She loses herself.
Has it been an hour? A day? A month? How long has she been sat under this spotlight, hunched over her note book, churning out images that pull at her imagination, forcing themselves to take form. She stops and places the pen beside the paper carefully, as if she was nervous of disturbing the drying pictures, heavy with ink. She always pressed too hard when she drew. It is what gave her drawings such intensity I think.
She lets her hand drop to her lap and fumbles about in her back pocket for her tobacco and papers, still focused intently on the images before her. She breaks her gaze to roll a cigarette and rubbing the paper with her stained fingers, brushing her cheek with her hand, leaving a smudge of her creation on her jaw line. Lifting her lighter for her cigarette she catches sight of her hands, pale in the soft surrounding light on the periphery of her desk lamp. She flexes her fingers and holds her hands out, palms down, for an inspection. Flecks of ink spattered across her skin and dark patches shined where she had pressed down on spilled ink that still remained from the previous days work. Her short nails made her hands her own, feminine, light with their touch, still and passive. Insatiable.
She lowers one hand and finds her cigarette with the other. She leans back and smiles, wiping the loose hair from her face, rubbing her eyes, relaxing her smile and letting her head roll to one side. She closes her eyes and sees the images she had just painted dance in front of her.
Her eyes snap back open and she grins quickly, eyes sparkling as she stubs out her cigarette.
There was work to do.
I have recently finished reading 'Freakonomics' by Steven Levitt and Stephen Dubner. Which has now also become a documentary film.
It is one of those books I have seen kicking about for a while and I kept thinking that eventually I would get around to picking it up and reading it in a couple of sittings, like Gladwell's the 'Tipping Point' or 'Blink'. And true to my ideas, I found myself in Battersea library with some spare time and a new library card (Which I found painfully exciting... all those free books) and so decided this was the time. A new start at a new university, a new city, a new interest in economics (heightened by our change in government and the stronghold the economy has in determining the realisation of human rights) and so the time had come for this book.
And I have to admit is it extremely interesting- a little bit too neutral at some points, but able to show a side of data collection and analysis which makes me question every statistic that has ever been quoted before me. There are so many barriers and boundaries, so many correlating factors in the universe that attribute to a certain phenomenon, that it is nigh on impossible for a little left-winged student like myself to begin to grasp the ideas encompassed in this book. They did however, make me laugh out loud on the tube, smiling at the very ideas themselves and their blatancy.
It is very USA orientated, and very data heavy (of course) but the two Steve's have a magical way of explaining things without seeming condescending or over complicated, in a natural, lecturer to student kind of dynamic. They ask you to question what you thought you always new, and present you with a new, different way of looking at the links between different things... causality if you will. Which is very relevant in society today. After all, we are spoon fed things to believe in by the ever more conservative main streem media facets every single day. Why not question their angle?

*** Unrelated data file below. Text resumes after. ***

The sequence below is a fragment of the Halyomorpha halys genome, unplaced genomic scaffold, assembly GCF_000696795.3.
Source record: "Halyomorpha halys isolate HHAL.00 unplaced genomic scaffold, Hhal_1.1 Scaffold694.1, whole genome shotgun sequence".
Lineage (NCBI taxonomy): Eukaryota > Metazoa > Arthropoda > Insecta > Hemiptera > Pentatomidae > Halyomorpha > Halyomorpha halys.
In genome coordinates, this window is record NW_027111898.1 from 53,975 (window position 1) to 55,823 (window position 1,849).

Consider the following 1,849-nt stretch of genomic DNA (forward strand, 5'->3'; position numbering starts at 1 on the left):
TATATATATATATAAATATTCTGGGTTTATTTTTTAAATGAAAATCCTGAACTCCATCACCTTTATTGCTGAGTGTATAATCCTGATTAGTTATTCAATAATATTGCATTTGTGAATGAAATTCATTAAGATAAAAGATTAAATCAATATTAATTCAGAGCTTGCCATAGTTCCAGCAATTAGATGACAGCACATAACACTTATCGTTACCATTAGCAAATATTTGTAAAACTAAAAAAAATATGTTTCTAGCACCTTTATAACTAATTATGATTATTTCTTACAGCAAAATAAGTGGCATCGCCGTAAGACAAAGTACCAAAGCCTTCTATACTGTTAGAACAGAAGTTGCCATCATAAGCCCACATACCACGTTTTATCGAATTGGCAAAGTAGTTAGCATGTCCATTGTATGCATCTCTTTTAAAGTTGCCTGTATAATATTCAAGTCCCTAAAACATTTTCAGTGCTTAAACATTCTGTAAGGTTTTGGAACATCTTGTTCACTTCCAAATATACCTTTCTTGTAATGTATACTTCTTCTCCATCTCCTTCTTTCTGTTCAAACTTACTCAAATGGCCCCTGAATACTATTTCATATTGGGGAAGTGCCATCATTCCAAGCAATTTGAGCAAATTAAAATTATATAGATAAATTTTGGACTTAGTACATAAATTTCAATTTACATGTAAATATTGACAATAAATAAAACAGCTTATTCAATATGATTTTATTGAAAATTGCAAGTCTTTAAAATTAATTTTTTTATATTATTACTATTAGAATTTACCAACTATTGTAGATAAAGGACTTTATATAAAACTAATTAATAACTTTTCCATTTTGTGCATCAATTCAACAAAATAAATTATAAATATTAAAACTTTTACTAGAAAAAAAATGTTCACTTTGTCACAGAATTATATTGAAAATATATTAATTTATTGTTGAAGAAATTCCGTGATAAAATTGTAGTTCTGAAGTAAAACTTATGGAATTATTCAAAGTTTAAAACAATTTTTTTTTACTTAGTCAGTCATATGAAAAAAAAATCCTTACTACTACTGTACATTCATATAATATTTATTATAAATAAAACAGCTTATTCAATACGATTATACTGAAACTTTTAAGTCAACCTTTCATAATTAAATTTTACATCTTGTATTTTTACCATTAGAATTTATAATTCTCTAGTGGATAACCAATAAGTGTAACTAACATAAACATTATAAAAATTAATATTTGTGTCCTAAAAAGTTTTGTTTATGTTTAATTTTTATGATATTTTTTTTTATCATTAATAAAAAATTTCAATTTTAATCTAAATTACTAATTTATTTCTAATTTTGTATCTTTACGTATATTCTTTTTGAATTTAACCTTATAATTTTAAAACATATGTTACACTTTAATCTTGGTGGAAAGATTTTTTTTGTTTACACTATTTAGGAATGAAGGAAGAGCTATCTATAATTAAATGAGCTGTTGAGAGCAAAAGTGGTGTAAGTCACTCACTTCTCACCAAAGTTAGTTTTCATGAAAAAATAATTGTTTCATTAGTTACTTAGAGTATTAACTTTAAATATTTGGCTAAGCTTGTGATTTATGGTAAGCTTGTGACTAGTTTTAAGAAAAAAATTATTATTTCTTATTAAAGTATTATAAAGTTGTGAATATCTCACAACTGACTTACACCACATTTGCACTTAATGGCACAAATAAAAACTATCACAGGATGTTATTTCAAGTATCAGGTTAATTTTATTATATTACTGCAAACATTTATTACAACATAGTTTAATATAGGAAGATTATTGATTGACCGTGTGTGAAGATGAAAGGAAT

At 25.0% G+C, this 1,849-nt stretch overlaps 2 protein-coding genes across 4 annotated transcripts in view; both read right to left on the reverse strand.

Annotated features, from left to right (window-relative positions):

The content you will have to judge for yourself, but the way in which the information is executed is fantastic and readable. The only problem is, I think it has planted a seed of doubt in my already cynical mind as to the nature of data and statistic gathering... so obscure and so dense, I honestly doubt I could see the trees for the woods.
Now, I have seen absolutely massive posters of this show plastered all over the underground, at every station, on every billboard. The picture shows what at first glance appears to be a favella, or bantustan, but is in fact, two villages divided by a wall. And the wall in question is the Israeli Security Fence, or the apartheid wall, depending on which side of the structure you are sat.
The fruition of this programme is very important I feel. And it ties in directly to the process of dehumanization of conflict we see in society today. The documentaries on the Israeli/Palestinian conflict that have called to me the most have been those which encapture the human side of the conflict (eg. encounterpoint) and yet, address the fact there there are two sides, both trapped in a cycle.
The drama highlights the fact that these are real human beings, that live in a shared space, that affect one another completely in all aspects of their lives. And with this, the element of history is tied to the conflict with the role of British (which many forget and know very little about).
I am extremely interested to see how the programme develops. I felt there was a distinct lack of Palestinians in the first episode, yet I feel it has the capacity to show the extent of dehumanization of Palestinians and Palestinian Israelis. But we shall see.
Watch it here.
and read and interview with the director Peter Kosminsky here.
"Where, after all, do universal human rights begin? In small places, close to home - so close and so small that they cannot be seen on any maps of the world. Yet they are the world of the individual person; the neighborhood he lives in; the school or college he attends; the factory, farm, or office where he works. Such are the places where every man, woman, and child seeks equal justice, equal opportunity, equal dignity without discrimination.
Unless these rights have meaning there, they have little meaning anywhere. Without concerted citizen action to uphold them close to home, we shall look in vain for progress in the larger world."